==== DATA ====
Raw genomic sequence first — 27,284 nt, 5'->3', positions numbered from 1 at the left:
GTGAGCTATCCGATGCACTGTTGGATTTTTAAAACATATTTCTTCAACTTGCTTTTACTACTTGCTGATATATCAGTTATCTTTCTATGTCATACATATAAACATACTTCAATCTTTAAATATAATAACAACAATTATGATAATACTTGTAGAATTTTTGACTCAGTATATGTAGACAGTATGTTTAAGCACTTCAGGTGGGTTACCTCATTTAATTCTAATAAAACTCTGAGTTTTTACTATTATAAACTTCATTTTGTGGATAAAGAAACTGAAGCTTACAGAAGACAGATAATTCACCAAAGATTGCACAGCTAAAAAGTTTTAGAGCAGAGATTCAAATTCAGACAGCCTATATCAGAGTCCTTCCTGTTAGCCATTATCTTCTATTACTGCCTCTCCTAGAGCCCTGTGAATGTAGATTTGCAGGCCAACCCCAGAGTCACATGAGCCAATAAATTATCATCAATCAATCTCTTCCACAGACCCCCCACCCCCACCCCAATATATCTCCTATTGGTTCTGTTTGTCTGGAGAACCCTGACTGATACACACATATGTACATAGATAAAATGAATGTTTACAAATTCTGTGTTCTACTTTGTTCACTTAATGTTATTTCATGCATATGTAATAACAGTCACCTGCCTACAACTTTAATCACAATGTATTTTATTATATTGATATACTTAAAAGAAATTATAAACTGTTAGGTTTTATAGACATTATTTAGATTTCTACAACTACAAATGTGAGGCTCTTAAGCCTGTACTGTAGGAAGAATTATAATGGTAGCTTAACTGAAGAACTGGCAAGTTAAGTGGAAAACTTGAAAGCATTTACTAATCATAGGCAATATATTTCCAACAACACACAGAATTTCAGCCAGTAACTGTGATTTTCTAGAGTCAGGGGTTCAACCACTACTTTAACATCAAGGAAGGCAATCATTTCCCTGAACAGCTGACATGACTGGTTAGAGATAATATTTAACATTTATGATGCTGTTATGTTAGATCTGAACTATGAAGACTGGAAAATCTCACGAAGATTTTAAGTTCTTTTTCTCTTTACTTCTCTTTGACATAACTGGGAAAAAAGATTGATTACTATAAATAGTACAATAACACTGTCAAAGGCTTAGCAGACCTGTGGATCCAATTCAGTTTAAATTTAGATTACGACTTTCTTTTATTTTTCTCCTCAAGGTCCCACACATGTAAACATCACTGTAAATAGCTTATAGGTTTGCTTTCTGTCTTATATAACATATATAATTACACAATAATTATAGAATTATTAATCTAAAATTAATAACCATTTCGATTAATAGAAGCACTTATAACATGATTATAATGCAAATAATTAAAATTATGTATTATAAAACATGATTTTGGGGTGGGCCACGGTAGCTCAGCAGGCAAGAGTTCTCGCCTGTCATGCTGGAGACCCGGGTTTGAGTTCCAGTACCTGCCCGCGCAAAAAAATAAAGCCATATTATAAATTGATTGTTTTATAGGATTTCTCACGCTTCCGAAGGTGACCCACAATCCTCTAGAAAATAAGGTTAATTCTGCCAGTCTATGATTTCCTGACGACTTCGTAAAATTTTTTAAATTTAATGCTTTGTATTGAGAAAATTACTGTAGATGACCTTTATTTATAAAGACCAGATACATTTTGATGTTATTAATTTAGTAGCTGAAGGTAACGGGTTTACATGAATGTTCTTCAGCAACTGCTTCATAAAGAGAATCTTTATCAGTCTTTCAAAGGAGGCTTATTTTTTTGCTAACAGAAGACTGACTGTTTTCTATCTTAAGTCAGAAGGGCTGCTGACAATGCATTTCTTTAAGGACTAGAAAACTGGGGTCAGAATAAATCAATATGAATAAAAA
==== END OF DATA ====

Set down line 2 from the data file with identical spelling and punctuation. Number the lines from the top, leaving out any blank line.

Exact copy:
GTGAGCTATCCGATGCACTGTTGGATTTTTAAAACATATTTCTTCAACTTGCTTTTACTACTTGCTGATATATCAGTTATCTTTCTATGTCATACATATAAACATACTTCAATCTTTAAATATAATAACAACAATTATGATAATACTTGTAGAATTTTTGACTCAGTATATGTAGACAGTATGTTTAAGCACTTCAGGTGGGTTACCTCATTTAATTCTAATAAAACTCTGAGTTTTTACTATTATAAACTTCATTTTGTGGATAAAGAAACTGAAGCTTACAGAAGACAGATAATTCACCAAAGATTGCACAGCTAAAAAGTTTTAGAGCAGAGATTCAAATTCAGACAGCCTATATCAGAGTCCTTCCTGTTAGCCATTATCTTCTATTACTGCCTCTCCTAGAGCCCTGTGAATGTAGATTTGCAGGCCAACCCCAGAGTCACATGAGCCAATAAATTATCATCAATCAATCTCTTCCACAGACCCCCCACCCCCACCCCAATATATCTCCTATTGGTTCTGTTTGTCTGGAGAACCCTGACTGATACACACATATGTACATAGATAAAATGAATGTTTACAAATTCTGTGTTCTACTTTGTTCACTTAATGTTATTTCATGCATATGTAATAACAGTCACCTGCCTACAACTTTAATCACAATGTATTTTATTATATTGATATACTTAAAAGAAATTATAAACTGTTAGGTTTTATAGACATTATTTAGATTTCTACAACTACAAATGTGAGGCTCTTAAGCCTGTACTGTAGGAAGAATTATAATGGTAGCTTAACTGAAGAACTGGCAAGTTAAGTGGAAAACTTGAAAGCATTTACTAATCATAGGCAATATATTTCCAACAACACACAGAATTTCAGCCAGTAACTGTGATTTTCTAGAGTCAGGGGTTCAACCACTACTTTAACATCAAGGAAGGCAATCATTTCCCTGAACAGCTGACATGACTGGTTAGAGATAATATTTAACATTTATGATGCTGTTATGTTAGATCTGAACTATGAAGACTGGAAAATCTCACGAAGATTTTAAGTTCTTTTTCTCTTTACTTCTCTTTGACATAACTGGGAAAAAAGATTGATTACTATAAATAGTACAATAACACTGTCAAAGGCTTAGCAGACCTGTGGATCCAATTCAGTTTAAATTTAGATTACGACTTTCTTTTATTTTTCTCCTCAAGGTCCCACACATGTAAACATCACTGTAAATAGCTTATAGGTTTGCTTTCTGTCTTATATAACATATATAATTACACAATAATTATAGAATTATTAATCTAAAATTAATAACCATTTCGATTAATAGAAGCACTTATAACATGATTATAATGCAAATAATTAAAATTATGTATTATAAAACATGATTTTGGGGTGGGCCACGGTAGCTCAGCAGGCAAGAGTTCTCGCCTGTCATGCTGGAGACCCGGGTTTGAGTTCCAGTACCTGCCCGCGCAAAAAAATAAAGCCATATTATAAATTGATTGTTTTATAGGATTTCTCACGCTTCCGAAGGTGACCCACAATCCTCTAGAAAATAAGGTTAATTCTGCCAGTCTATGATTTCCTGACGACTTCGTAAAATTTTTTAAATTTAATGCTTTGTATTGAGAAAATTACTGTAGATGACCTTTATTTATAAAGACCAGATACATTTTGATGTTATTAATTTAGTAGCTGAAGGTAACGGGTTTACATGAATGTTCTTCAGCAACTGCTTCATAAAGAGAATCTTTATCAGTCTTTCAAAGGAGGCTTATTTTTTTGCTAACAGAAGACTGACTGTTTTCTATCTTAAGTCAGAAGGGCTGCTGACAATGCATTTCTTTAAGGACTAGAAAACTGGGGTCAGAATAAATCAATATGAATAAAAA